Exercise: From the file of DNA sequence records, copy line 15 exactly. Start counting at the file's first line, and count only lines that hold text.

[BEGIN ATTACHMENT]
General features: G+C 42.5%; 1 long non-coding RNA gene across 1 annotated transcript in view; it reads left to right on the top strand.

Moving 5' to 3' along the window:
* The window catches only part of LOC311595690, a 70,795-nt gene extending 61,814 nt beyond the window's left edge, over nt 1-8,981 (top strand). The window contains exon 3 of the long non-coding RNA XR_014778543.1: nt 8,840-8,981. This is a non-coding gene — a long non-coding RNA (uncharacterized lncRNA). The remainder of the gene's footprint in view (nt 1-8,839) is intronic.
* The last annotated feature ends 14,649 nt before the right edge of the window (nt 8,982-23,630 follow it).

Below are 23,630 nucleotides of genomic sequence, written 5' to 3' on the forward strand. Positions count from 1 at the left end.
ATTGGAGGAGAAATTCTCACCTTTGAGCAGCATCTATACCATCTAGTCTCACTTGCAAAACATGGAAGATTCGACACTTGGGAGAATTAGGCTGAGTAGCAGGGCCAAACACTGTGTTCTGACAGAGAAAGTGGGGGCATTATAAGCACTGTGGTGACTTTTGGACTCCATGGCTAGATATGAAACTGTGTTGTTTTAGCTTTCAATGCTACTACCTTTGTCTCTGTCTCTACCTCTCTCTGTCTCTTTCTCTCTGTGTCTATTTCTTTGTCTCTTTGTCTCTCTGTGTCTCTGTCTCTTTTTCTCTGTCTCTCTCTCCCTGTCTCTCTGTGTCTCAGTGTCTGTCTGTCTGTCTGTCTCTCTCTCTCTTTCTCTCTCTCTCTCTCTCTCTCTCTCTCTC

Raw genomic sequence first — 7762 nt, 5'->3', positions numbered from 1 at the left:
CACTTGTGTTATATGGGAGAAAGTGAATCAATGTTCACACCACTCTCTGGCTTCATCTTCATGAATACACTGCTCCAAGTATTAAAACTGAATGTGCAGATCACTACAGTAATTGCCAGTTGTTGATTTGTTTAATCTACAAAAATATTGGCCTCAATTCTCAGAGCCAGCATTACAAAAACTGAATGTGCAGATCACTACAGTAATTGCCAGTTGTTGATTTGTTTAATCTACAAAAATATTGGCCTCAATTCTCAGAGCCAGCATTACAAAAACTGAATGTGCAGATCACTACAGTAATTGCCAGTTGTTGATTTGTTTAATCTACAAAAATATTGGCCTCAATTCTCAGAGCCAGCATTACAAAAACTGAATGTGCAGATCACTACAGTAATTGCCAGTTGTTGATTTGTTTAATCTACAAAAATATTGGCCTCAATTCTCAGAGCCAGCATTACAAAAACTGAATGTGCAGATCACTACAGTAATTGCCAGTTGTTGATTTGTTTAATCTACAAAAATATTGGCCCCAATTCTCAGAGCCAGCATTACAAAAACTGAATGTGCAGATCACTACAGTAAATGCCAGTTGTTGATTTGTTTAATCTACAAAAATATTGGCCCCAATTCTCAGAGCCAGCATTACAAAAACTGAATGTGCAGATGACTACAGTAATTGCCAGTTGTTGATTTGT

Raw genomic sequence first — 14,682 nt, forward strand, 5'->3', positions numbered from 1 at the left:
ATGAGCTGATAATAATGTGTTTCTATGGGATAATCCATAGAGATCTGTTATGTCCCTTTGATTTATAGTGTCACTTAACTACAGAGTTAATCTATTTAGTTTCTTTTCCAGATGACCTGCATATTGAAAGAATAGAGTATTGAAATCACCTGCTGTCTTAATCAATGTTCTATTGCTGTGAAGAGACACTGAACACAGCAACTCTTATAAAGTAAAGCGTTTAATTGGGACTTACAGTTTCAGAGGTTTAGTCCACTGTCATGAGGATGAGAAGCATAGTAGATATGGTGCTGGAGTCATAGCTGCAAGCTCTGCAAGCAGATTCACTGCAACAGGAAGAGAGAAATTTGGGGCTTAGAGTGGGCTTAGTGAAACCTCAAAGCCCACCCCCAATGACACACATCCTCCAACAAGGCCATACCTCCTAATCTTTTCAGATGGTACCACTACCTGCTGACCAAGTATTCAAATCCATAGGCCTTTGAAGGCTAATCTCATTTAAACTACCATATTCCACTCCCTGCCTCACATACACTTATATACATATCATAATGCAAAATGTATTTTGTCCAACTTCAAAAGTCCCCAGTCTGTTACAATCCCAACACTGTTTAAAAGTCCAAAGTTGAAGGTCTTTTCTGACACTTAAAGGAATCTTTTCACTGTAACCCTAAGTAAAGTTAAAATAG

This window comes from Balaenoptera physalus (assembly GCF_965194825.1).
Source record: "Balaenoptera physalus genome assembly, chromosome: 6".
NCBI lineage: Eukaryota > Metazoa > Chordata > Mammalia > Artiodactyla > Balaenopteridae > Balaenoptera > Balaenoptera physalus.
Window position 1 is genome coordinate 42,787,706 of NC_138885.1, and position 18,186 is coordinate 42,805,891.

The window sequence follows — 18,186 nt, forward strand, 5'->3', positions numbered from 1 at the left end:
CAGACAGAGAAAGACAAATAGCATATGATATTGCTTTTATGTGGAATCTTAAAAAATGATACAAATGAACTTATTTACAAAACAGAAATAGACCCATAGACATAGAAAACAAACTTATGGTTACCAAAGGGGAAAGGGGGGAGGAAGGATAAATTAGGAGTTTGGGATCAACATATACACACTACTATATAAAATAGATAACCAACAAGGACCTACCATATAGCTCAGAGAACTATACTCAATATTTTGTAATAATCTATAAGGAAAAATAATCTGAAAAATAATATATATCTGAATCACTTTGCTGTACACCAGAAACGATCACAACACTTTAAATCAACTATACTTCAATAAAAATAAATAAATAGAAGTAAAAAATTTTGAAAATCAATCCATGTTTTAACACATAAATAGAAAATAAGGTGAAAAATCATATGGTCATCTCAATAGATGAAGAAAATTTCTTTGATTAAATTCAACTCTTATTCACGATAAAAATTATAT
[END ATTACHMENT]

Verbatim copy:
The window sequence follows — 18,186 nt, forward strand, 5'->3', positions numbered from 1 at the left end: